Post Reformation

The Post-Reformation Church

The Priory was dissolved by order of Henry VIII on 16th October 1539. The monks and Prior were pensioned off, but the nave and tower crossing were retained in use as a parish church. The prior became the first vicar of St Bees. As a result, St. Bees has one of the most complete set of parish records in the country, which date from 1539. These are now in the public record office in Whitehaven.

The Monastic chancel had its roof stripped, but some of the cloister buildings and the gatehouse survived until the 1800’s. Access was no longer by the west door, but by a porch on the north side. Three views are shown below from this period.

The earlist known drawing of the Priory, dating from 1639, 100 years after the dissolution.

This shows the roofless east end, and the walled up arches on the south side. This indicates the chapel to the south fell before the monastic priory was dissolved.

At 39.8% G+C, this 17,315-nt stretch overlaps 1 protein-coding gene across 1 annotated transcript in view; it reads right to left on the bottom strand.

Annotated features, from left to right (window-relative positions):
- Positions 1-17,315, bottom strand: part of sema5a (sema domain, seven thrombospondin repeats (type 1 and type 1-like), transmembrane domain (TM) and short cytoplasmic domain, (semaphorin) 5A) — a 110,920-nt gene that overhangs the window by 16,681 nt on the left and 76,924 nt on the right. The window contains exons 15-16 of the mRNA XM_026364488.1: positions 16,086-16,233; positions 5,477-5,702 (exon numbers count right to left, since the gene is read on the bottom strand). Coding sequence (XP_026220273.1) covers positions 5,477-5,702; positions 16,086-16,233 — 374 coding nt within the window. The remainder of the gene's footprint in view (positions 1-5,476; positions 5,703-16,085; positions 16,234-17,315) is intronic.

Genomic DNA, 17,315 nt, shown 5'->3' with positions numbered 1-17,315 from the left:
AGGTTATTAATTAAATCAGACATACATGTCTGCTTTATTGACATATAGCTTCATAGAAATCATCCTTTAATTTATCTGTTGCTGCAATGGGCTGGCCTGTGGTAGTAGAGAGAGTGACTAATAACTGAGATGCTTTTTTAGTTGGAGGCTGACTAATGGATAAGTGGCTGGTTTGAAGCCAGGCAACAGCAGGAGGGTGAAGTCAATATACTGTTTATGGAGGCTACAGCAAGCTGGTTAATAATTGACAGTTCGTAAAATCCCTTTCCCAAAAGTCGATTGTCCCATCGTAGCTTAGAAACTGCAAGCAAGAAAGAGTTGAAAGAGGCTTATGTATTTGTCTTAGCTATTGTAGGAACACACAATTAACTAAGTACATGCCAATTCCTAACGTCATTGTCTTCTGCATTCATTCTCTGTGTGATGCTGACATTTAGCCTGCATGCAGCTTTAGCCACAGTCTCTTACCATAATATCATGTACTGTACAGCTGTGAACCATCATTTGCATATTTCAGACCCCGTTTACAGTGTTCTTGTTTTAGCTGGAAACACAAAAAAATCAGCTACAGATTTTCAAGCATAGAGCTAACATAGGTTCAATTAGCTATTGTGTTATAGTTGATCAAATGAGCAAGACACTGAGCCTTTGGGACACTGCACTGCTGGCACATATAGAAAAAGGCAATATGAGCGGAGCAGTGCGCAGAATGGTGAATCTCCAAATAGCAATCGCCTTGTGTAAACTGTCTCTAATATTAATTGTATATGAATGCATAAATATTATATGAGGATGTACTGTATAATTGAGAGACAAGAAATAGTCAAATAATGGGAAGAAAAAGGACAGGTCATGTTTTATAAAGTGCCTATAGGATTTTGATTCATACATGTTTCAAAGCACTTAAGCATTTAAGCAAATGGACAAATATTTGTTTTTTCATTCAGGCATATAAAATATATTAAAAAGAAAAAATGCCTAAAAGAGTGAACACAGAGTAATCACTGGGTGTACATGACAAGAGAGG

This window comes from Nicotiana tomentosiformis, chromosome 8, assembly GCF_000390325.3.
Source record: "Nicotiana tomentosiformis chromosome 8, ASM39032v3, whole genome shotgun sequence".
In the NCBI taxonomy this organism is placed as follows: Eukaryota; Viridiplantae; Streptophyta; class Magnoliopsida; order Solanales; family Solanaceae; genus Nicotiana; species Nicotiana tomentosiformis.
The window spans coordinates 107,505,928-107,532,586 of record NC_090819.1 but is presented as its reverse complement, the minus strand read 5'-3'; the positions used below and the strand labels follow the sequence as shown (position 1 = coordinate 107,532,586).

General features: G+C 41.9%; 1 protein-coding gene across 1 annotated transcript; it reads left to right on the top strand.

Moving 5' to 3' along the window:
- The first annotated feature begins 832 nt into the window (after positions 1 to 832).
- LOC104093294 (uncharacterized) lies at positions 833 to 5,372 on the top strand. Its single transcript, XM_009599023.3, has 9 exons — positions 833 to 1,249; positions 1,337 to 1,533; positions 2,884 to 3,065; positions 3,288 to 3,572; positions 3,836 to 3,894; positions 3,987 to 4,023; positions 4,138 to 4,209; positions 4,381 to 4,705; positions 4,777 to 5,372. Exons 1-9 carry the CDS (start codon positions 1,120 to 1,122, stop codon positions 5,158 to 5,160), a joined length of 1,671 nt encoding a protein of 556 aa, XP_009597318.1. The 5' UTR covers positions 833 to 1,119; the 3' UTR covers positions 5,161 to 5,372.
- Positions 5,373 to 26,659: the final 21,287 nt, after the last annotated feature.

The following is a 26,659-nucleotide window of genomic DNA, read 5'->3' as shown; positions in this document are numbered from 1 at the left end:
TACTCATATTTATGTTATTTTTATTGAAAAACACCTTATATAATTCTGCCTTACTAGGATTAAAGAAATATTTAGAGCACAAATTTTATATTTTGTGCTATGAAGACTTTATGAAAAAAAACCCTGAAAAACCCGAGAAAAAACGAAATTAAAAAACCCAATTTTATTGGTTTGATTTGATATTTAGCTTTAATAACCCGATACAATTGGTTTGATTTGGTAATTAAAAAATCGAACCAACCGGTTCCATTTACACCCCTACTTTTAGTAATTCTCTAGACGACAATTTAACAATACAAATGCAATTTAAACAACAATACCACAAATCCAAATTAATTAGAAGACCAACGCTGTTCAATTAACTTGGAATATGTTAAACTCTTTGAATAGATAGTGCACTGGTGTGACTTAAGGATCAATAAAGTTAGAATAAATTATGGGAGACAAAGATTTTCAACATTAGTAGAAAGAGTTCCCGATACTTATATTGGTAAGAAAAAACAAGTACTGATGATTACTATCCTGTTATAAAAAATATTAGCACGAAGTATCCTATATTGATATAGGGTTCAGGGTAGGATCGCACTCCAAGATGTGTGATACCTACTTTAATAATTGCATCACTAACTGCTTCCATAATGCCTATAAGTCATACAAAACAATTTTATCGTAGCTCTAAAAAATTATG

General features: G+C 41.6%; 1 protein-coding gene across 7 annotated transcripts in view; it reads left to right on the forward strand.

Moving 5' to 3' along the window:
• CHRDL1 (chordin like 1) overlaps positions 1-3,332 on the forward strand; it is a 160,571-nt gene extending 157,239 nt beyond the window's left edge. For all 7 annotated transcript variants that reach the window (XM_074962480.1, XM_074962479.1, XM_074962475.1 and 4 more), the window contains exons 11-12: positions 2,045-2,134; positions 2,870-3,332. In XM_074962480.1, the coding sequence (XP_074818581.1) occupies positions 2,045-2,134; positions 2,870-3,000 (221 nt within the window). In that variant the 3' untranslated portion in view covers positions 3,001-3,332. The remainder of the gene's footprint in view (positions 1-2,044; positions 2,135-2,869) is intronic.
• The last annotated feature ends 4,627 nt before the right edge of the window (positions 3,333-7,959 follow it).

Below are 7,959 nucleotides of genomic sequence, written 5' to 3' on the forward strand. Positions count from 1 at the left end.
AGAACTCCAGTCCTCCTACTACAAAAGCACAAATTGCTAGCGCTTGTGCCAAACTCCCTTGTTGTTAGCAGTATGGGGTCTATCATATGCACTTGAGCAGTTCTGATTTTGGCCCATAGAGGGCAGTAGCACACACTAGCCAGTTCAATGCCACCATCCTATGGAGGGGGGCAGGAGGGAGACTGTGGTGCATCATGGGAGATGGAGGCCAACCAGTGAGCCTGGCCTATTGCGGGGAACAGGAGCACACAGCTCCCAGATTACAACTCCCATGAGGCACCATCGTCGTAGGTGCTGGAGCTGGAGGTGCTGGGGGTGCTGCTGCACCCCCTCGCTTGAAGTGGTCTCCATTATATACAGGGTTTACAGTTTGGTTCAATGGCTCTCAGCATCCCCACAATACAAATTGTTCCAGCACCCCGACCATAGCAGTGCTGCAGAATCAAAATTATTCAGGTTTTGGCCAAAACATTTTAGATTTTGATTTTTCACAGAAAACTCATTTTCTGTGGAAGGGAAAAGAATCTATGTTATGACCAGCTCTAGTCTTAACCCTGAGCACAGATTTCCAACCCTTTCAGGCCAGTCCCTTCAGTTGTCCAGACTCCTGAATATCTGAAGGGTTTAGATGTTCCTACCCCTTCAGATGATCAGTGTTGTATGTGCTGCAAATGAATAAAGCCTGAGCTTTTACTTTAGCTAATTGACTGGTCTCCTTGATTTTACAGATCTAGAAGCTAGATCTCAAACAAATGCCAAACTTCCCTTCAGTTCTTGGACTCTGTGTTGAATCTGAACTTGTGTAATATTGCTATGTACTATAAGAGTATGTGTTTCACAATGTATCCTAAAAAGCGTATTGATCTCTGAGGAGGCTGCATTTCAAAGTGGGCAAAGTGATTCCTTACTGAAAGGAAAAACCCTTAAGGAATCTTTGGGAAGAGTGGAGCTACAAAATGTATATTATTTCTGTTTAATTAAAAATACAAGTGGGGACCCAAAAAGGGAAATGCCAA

It is likely the crenelated tower was part of the resoration of 1611.

Early church

Buck’s view of 1739. Essentilally the same as the 1639 view. It shows the remains of the south range of the cloister and the gatehouse on the left.

The ruins of the Lady Chapel abut the transept, and the monastic chancel is still roofless.

Buck's print


The Priory in 1775. The roofless chancel of the monastic church is seen on the left, and on the far right is the old monastic gatehouse. The West Door was unused at this time and entry to the church was by the porch seen abutting the North aisle.

It is known that the church was extensively repaired in 1611 and a stone with this date, thought to have the initials of the churchwardens, is set in the wall of the baptistery (see below).

During this period essential repairs were carried out, and the church was in regular use, but it was not until the 1800’s that the great era of restoration began.

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